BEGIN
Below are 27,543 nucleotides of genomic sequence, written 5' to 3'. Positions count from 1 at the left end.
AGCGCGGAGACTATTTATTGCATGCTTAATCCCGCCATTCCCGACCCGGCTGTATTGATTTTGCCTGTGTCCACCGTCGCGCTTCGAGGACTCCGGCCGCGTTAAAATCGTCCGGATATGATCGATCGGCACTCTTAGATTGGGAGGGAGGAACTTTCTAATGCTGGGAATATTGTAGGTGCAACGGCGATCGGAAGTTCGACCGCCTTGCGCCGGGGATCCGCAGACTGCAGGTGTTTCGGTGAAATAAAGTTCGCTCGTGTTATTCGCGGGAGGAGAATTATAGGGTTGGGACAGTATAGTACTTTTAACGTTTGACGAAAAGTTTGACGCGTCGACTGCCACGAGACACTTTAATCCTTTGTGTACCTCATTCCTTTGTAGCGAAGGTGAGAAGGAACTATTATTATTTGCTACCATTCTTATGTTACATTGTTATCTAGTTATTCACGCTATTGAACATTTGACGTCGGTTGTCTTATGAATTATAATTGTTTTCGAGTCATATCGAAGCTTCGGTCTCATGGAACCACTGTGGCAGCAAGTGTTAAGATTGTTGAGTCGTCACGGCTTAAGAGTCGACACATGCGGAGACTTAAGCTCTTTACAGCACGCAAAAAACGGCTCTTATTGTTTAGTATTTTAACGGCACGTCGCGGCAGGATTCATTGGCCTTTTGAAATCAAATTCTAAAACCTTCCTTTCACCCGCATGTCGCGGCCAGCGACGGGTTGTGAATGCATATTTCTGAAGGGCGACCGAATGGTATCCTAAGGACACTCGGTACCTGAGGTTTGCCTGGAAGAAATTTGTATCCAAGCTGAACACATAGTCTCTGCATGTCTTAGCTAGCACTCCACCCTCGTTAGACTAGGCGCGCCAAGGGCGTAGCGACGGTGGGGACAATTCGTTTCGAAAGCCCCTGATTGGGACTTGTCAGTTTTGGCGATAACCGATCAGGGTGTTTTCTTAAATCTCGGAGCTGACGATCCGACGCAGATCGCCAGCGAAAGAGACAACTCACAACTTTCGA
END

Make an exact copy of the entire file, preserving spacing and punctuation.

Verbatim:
Below are 27,543 nucleotides of genomic sequence, written 5' to 3'. Positions count from 1 at the left end.
AGCGCGGAGACTATTTATTGCATGCTTAATCCCGCCATTCCCGACCCGGCTGTATTGATTTTGCCTGTGTCCACCGTCGCGCTTCGAGGACTCCGGCCGCGTTAAAATCGTCCGGATATGATCGATCGGCACTCTTAGATTGGGAGGGAGGAACTTTCTAATGCTGGGAATATTGTAGGTGCAACGGCGATCGGAAGTTCGACCGCCTTGCGCCGGGGATCCGCAGACTGCAGGTGTTTCGGTGAAATAAAGTTCGCTCGTGTTATTCGCGGGAGGAGAATTATAGGGTTGGGACAGTATAGTACTTTTAACGTTTGACGAAAAGTTTGACGCGTCGACTGCCACGAGACACTTTAATCCTTTGTGTACCTCATTCCTTTGTAGCGAAGGTGAGAAGGAACTATTATTATTTGCTACCATTCTTATGTTACATTGTTATCTAGTTATTCACGCTATTGAACATTTGACGTCGGTTGTCTTATGAATTATAATTGTTTTCGAGTCATATCGAAGCTTCGGTCTCATGGAACCACTGTGGCAGCAAGTGTTAAGATTGTTGAGTCGTCACGGCTTAAGAGTCGACACATGCGGAGACTTAAGCTCTTTACAGCACGCAAAAAACGGCTCTTATTGTTTAGTATTTTAACGGCACGTCGCGGCAGGATTCATTGGCCTTTTGAAATCAAATTCTAAAACCTTCCTTTCACCCGCATGTCGCGGCCAGCGACGGGTTGTGAATGCATATTTCTGAAGGGCGACCGAATGGTATCCTAAGGACACTCGGTACCTGAGGTTTGCCTGGAAGAAATTTGTATCCAAGCTGAACACATAGTCTCTGCATGTCTTAGCTAGCACTCCACCCTCGTTAGACTAGGCGCGCCAAGGGCGTAGCGACGGTGGGGACAATTCGTTTCGAAAGCCCCTGATTGGGACTTGTCAGTTTTGGCGATAACCGATCAGGGTGTTTTCTTAAATCTCGGAGCTGACGATCCGACGCAGATCGCCAGCGAAAGAGACAACTCACAACTTTCGA